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Renata Magnanti

Renata Magnanti

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One of the most prominent and important theatrical producers to emerge in the late Twentieth Century, Cameron Mackintosh was able to realize his childhood dream. At the age of eight, he was taken to see his first stage musical "Salad Days" and was so enchanted he decided then and there he would grow up to produce similar entertainments. After dropping out of London's Central School of Speech and Drama, Mackintosh landed his first professional job as a chorus member and assistant stage manager for a touring company of "Oliver!" in 1965. Within four years, however, he had achieved his goal and produced an ill-fated revival of Cole Porter's "Anything Goes." Undaunted, Mackintosh persevered and finally had an international success with the revue of Stephen Sondheim songs, "Side by Side by Sondheim" in 1976. After mounting a long-running revival of "Oliver!" (1977-80) and "My Fair Lady" (1979), he teamed with composer Andrew Lloyd Webber to present Lloyd Webber's "Cats" in London in 1981. The musical, adapted from poems by T S Eliot, has gone on to become the longest-running musical in Broadway history.Mackintosh's streak continued in the 80s with such London and NYC successes as "little Shop of Horrors."...

One of the most prominent and important theatrical producers to emerge in the late Twentieth Century, Cameron Mackintosh was able to realize his childhood dream. At the age of eight, he was taken to see his first stage musical "Salad Days" and was so enchanted he decided then and there he would grow up to produce similar entertainments. After dropping out of London's Central School of Speech and Drama, Mackintosh landed his first professional job as a chorus member and assistant stage manager for a touring company of "Oliver!" in 1965. Within four years, however, he had achieved his goal and produced an ill-fated revival of Cole Porter's "Anything Goes." Undaunted, Mackintosh persevered and finally had an international success with the revue of Stephen Sondheim songs, "Side by Side by Sondheim" in 1976. After mounting a long-running revival of "Oliver!" (1977-80) and "My Fair Lady" (1979), he teamed with composer Andrew Lloyd Webber to present Lloyd Webber's "Cats" in London in 1981. The musical, adapted from poems by T S Eliot, has gone on to become the longest-running musical in Broadway history.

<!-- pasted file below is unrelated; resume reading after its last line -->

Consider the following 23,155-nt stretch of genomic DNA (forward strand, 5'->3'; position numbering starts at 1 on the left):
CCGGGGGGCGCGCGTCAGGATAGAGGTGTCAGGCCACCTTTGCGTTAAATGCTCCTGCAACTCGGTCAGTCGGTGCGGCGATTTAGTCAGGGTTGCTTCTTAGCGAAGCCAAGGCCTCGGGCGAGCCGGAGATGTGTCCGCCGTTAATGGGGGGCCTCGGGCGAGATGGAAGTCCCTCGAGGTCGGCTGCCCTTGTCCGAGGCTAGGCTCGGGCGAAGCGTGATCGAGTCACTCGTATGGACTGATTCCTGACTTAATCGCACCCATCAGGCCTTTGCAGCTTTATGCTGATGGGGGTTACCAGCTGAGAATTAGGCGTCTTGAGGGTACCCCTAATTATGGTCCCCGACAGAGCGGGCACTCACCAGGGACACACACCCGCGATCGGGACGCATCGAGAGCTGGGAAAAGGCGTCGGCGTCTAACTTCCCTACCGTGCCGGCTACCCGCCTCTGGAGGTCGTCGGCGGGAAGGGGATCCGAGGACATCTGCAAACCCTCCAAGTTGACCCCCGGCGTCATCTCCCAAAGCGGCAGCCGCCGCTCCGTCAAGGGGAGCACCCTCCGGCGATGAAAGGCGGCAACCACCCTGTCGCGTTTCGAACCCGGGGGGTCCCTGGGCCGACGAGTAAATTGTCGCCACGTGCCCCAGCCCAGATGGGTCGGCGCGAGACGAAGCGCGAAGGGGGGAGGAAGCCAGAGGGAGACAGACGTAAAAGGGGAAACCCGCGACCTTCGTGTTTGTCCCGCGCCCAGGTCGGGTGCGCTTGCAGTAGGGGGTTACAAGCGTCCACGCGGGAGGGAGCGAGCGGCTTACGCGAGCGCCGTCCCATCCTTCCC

Mackintosh's streak continued in the 80s with such London and NYC successes as "little Shop of Horrors." He twice reteamed with Lloyd Webber for "Song and Dance" and "The Phantom of the Opera" and also forged alliances with the French team of Alain Boublil and Claude-Michel Schonberg ("Les Miserables," "Miss Saigon" and "Martin Guerre"). Where Mackintosh has had the greatest effect is in the marketing of his shows. Each has a distinctive logo that pops up on merchandise ranging from tee shirts to caps to coffee mugs. Additionally, he pioneered the superspectacle, big-budgeted musicals with flashy scenery and ensemble casts, cutting down on the reliance of a star to bring in the audience. Not that there have not been "name" performers in his casts; their presence, however, is not necessarily germane to the production. For television, Mackintosh mounted a 10-year anniversary concert of "Les Miserables" which was also released on video. In 1998. his 30-year career was saluted with "Hey, Mr. Producer!," a gala performed in the presence of Queen Elizabeth II and Prince Philip that was taped for broadcast and aired in the USA on PBS stations.

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